Dubbed DARV 1.5, the car uses Microsoft tech gear and InfoSys biometrics software. It was developed by the Toyota's research safety centre and based on the latest Avalon, which forms the basis for the current generation Lexus ES.
The car aims to simplify the amount of information displayed to the driver. Using data about the driver's schedule and destination, DARV will present present necessary information, such as potential fuel stops along the way and weather along the route, on a side window prior as you approach the car.
Inside the cabin there's a Kinect motion sensor, which identifies the driver based on their body frame. Depending on who's at the wheel, DARV will disable or enable certain control functions. The latest DARV can also monitor and score a driver's safety levels based on the decisions that he or she makes.
DARV 1.5 follows on from the original DARV, which was revealed late last year and based on the North American Toyota Sienna people mover.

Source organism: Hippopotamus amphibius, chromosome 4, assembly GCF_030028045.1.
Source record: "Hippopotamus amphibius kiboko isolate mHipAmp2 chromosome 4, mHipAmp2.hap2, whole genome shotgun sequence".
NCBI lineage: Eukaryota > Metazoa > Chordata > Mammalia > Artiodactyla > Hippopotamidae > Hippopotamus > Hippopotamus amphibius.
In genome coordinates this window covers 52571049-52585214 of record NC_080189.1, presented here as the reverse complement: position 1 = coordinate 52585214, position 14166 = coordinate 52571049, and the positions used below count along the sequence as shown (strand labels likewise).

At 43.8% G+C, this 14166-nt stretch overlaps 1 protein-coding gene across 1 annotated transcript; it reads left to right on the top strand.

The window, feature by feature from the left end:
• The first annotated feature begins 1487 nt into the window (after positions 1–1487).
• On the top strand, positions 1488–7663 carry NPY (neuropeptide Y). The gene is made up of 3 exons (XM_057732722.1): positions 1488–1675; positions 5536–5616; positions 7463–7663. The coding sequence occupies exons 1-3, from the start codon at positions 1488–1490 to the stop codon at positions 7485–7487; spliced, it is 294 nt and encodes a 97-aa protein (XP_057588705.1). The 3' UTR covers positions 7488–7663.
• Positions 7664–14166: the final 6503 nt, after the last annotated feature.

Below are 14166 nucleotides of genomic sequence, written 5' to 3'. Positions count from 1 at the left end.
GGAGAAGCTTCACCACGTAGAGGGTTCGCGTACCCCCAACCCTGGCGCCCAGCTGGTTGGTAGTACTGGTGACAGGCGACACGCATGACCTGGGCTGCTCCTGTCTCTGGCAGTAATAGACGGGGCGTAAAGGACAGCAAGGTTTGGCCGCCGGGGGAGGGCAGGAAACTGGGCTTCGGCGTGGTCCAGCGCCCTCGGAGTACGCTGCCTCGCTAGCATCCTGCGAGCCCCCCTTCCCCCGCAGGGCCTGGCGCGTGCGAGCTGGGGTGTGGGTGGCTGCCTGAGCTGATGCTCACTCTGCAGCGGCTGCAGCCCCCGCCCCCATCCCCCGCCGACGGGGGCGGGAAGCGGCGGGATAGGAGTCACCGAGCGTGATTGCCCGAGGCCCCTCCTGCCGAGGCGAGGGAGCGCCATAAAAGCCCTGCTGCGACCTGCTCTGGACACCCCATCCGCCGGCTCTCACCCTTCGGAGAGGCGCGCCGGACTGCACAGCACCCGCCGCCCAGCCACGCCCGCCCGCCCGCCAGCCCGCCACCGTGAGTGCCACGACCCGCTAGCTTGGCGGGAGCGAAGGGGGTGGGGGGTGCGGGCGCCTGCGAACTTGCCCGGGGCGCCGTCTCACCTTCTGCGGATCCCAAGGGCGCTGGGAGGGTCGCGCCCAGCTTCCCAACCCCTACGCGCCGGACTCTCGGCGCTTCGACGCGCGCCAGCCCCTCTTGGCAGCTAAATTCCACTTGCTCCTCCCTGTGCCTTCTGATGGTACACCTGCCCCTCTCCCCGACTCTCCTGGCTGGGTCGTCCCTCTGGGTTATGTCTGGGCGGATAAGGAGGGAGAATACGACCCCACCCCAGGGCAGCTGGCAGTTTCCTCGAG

While the DARV cars showcase tech that might appear in vehicles of the future, Toyota is also funding research into driver awareness.
In one study funded by the company, the MIT AgeLab found that the mental demands of using voice control in a car were lower than expected. That's because, in many cases, drivers slowed down, increased the distance between themselves and other cars, and refrained from changing lanes when interacting verbally with their car.
The researchers from MIT did find, though, that some drivers tended to take their eyes off the road for longer than expected when using voice command systems. Many of these drivers wanted to face the infotainment system's main screen when addressing it; this behaviour was more prevalent in older drivers.